Squirrels of Colorado 

Fox Squirrel (Sciurus Niger)

The Fox Squirrel is has a more reddish fur. This species has two litters per year after maturity is reached. A baby squirrel can fit into a teaspoon and it weighs only 14-18 grams! They love eating seeds from bird feeders and often become a nuisance for people who wish to keep them out of their bird feeder. As food sources become scarcer, squirrels will adapt their diet to include leaves and even bark from oak, currants, hackberry and others. These creatures are commonly seen digging holes in the yard and storing nuts for another day. Researchers have actually witnessed squirrels pretending to hide nuts in the ground in an apparent attempt at fooling others who may be watching where the food is hidden.

 

American Red Squirrel (Tamiasciurus hudsonicus) A.K.A. “Pine Squirrel”

The American Red Squirrel is much smaller than the Fox Squirrel. It weighs typically only 7 – 8.8 ounces! It’s length is (average adult) is 7.4″! It typically mates with between 4 – 16 males during estrous. Gestation is 31 – 35 days with typically a single litter per year. It has been documented that these species will sometimes skip a year and other times have two litters per year. Litter sizes range from 1 – 5 young. This species is most at home in coniferous forest conditions of which Colorado has plenty. They have been known to also start to move into territories with hardwoods as well though. Nests (clutches) are sometimes referred to as “Witches Brooms” due to their appearance. They are both nest builders and cavity seekers. They do cause problems inside homes and structures and will seek human made structures for nesting. 

 

Trapping at the entry / exit points often ensures the quickest results and allows our staff to verify that no further animals are inside prior to sealing or repairing the hole.

We specialize in removal of animals that have gotten inside structures. We often use a variety of traps and equipment based on the situation we find during the inspection and after discussing the options with the client. Squirrels also leave a pheromone (scent) behind that will continue to draw new problems to the structure. Following our recommendations will help reduce the chances for further problems down the road. 

 

 

 

 

 

 

Squirrels commonly use gabled attic vents to enter the structure. They easily chew wood louvers to open a hole large enough to get inside.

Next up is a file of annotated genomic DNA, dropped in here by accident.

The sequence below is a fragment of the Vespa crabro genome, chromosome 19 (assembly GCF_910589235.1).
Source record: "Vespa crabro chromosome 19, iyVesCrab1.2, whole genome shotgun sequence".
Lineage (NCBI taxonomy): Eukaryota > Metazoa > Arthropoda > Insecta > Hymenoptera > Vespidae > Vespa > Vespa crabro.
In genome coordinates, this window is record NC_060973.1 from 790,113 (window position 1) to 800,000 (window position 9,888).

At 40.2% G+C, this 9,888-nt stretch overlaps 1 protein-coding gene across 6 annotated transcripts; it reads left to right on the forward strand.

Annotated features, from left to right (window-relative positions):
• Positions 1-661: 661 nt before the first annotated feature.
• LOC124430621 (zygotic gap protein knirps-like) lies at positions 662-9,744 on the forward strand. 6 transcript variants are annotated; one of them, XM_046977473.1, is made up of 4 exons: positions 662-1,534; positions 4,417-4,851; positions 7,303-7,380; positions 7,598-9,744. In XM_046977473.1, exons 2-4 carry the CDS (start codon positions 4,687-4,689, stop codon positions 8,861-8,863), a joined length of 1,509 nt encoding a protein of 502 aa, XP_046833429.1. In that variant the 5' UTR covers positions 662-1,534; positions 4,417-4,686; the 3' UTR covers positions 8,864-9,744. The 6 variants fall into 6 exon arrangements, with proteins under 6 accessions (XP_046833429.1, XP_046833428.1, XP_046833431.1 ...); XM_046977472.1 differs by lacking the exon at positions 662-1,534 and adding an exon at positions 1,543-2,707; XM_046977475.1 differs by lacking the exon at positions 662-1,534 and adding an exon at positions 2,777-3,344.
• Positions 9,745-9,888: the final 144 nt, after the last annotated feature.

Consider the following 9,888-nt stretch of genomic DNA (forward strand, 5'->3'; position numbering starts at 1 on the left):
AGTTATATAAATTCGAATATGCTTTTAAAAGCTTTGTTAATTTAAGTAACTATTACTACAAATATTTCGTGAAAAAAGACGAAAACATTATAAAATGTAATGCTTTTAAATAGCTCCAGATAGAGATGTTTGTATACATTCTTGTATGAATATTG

Squirrels are drawn to Romex, a common insulated wiring used in modern homes. This can be a severe fire risk to the occupants!

Squirrels inside the attic will soil insulation, mat or displace insulation (reducing R-Value and increasing heating & cooling costs), chew wiring, create disturbing noises, have young inside and create a real problem for homeowners.

 

 

 

 

One thing is for sure, these creatures sure are crafty. Squirrels nest in leaves, cavities in trees and even sometimes in your home! They are part of nature and they are just trying to survive as best they can, but they certainly don’t belong in human structures. Here are a few tips that can help to ensure that living side by side with these creatures is a good experience.

  • Eliminate bird feeders or if you’re a birdwatcher like me, then place the feeder at least 6 feet from the ground and any nearby trees or structures, hang the feeder by piano wire that hangs at least 4 feet from the tree branch and use a squirrel baffle that can be purchased at your local hardware store. * Remember that you will probably never be able to completely outsmart them! Here’s a great link from a colleague in the industry to better understand bird feeding rules and tricks and tips for reduction of non-target issues Bird Feeding Guide.
  • Do not put bread or other food items on the ground.
  • Trim tree branches so that they are at least 10 feet away from your home.
  • Place a good quality stainless steel chimney cap on all chimneys and use vent guards on all vents!
  • If all else fails, call us for assistance with getting them out and keeping them out!